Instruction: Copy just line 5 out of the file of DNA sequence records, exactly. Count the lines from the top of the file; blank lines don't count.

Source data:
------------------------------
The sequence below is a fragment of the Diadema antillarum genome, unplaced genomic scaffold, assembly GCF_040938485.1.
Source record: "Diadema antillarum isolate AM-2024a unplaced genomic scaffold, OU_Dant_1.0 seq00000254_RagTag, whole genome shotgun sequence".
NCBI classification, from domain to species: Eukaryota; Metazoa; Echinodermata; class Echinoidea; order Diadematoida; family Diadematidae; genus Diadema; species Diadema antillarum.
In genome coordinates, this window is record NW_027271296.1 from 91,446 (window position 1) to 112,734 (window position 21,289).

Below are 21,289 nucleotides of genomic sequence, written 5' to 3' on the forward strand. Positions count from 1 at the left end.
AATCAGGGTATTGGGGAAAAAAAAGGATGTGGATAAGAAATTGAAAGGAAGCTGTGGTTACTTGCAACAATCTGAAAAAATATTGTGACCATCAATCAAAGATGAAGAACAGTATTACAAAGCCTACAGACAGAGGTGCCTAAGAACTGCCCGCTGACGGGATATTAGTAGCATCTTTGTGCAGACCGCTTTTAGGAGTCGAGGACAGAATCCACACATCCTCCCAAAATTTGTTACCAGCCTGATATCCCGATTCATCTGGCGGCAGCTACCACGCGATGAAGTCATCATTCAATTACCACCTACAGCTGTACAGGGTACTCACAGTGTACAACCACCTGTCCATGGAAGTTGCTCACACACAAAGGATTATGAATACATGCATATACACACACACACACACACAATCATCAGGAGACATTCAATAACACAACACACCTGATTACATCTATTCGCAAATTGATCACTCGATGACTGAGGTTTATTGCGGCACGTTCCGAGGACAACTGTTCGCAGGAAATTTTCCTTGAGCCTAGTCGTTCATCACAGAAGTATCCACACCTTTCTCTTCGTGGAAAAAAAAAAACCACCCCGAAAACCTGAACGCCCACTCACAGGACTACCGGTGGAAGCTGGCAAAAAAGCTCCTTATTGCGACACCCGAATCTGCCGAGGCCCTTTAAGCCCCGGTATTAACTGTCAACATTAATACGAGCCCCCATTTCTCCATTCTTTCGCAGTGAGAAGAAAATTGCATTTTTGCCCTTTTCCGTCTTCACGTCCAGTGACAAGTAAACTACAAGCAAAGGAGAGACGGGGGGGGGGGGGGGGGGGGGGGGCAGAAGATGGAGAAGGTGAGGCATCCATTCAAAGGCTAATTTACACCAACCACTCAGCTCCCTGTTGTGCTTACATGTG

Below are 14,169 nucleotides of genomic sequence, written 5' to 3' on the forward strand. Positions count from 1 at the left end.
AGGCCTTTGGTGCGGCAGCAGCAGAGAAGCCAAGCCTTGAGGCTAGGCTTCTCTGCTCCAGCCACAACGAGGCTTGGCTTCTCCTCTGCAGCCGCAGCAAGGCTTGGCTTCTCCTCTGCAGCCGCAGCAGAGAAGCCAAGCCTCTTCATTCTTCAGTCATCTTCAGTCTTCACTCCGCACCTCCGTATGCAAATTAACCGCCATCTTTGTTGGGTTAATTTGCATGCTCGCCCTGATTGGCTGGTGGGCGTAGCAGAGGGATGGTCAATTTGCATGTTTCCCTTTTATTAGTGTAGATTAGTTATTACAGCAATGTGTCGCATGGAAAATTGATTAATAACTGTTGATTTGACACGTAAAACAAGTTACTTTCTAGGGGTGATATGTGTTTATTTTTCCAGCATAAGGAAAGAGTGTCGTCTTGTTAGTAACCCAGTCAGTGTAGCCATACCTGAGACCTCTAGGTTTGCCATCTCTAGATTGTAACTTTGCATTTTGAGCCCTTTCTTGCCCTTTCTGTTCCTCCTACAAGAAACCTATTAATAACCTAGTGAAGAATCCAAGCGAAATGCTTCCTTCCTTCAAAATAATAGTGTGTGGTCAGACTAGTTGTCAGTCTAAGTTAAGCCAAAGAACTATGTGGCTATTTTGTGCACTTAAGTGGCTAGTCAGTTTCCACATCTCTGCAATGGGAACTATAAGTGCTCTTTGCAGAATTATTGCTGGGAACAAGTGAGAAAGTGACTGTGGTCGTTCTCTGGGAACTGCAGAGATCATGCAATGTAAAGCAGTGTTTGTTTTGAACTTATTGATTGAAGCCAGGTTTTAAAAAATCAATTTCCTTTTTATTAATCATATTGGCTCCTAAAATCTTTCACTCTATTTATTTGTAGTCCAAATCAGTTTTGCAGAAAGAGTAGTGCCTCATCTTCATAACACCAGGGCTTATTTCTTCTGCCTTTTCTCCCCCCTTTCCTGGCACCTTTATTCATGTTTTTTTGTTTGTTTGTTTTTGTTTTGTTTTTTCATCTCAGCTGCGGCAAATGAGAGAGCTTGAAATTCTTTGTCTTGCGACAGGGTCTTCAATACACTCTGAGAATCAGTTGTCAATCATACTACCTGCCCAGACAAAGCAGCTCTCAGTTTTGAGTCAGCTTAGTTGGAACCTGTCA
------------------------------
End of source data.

Below are 21,289 nucleotides of genomic sequence, written 5' to 3' on the forward strand. Positions count from 1 at the left end.